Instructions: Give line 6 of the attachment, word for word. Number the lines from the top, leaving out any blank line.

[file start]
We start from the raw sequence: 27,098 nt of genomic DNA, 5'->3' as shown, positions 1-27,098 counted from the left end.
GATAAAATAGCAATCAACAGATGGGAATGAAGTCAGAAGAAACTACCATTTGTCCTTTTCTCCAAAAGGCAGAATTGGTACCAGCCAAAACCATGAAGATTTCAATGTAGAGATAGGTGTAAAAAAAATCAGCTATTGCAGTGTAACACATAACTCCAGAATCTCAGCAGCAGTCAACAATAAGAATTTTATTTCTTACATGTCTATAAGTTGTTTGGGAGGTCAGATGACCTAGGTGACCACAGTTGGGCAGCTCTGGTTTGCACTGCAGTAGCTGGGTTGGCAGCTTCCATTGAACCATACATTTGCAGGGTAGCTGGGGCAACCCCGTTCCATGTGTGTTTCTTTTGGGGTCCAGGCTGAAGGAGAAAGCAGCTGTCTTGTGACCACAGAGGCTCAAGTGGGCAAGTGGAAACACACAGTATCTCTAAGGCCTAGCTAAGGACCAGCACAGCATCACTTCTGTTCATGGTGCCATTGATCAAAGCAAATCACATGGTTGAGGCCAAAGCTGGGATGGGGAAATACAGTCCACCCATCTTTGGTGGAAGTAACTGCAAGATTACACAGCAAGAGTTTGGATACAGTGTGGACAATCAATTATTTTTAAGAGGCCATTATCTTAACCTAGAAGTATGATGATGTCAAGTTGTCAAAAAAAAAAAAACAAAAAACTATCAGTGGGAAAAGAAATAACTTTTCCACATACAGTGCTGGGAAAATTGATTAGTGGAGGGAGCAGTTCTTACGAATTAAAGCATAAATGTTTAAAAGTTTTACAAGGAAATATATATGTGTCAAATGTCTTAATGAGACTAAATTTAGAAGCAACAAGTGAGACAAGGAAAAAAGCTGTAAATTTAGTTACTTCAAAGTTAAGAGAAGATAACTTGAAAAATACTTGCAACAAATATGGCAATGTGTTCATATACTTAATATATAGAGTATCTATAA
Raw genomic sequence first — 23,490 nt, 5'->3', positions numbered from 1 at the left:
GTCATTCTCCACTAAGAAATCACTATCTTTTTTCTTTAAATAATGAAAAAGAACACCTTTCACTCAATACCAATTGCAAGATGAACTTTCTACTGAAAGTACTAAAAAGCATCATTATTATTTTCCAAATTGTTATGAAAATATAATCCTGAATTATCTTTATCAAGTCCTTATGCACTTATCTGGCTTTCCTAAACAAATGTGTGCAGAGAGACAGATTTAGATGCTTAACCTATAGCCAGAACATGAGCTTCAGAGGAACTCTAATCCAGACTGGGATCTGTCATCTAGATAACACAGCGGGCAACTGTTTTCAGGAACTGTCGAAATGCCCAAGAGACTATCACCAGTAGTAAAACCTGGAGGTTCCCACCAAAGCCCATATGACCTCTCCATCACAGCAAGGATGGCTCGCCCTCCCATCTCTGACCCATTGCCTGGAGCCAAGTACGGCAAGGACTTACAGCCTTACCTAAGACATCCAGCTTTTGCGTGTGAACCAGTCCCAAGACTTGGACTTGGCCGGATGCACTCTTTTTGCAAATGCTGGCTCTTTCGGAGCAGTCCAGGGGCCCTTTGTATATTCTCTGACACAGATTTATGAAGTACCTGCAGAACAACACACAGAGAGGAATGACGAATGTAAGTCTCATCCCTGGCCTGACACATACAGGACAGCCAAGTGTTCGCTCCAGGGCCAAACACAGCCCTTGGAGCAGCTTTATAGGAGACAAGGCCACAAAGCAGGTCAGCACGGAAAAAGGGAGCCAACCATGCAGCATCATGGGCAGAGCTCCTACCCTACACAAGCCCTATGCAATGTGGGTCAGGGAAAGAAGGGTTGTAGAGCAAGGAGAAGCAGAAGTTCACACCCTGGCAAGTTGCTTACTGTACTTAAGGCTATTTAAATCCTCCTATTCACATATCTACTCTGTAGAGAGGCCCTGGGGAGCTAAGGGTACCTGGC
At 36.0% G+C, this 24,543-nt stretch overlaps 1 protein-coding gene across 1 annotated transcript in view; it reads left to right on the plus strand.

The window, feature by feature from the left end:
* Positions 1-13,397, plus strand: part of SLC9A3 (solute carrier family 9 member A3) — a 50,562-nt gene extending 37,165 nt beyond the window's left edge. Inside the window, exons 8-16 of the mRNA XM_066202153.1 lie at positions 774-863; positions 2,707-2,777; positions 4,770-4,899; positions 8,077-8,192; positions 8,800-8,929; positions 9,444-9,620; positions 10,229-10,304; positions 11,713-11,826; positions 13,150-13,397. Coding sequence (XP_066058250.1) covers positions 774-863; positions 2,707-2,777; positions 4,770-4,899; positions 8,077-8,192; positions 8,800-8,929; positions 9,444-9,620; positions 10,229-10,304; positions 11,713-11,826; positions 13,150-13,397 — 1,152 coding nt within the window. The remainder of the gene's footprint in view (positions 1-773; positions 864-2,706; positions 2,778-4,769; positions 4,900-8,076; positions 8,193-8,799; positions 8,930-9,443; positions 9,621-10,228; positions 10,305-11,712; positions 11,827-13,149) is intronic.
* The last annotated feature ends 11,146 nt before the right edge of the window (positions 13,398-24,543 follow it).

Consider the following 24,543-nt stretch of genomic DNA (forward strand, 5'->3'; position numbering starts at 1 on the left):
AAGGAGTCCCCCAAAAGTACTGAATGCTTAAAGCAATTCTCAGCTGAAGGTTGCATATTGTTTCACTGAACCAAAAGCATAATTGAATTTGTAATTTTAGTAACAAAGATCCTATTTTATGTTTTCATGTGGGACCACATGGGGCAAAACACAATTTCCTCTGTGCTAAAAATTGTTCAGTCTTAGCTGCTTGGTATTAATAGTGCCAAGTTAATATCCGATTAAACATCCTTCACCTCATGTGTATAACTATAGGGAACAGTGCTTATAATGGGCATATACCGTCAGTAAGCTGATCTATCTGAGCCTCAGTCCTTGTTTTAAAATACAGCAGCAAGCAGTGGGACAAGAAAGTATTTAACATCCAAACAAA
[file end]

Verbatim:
The window, feature by feature from the left end: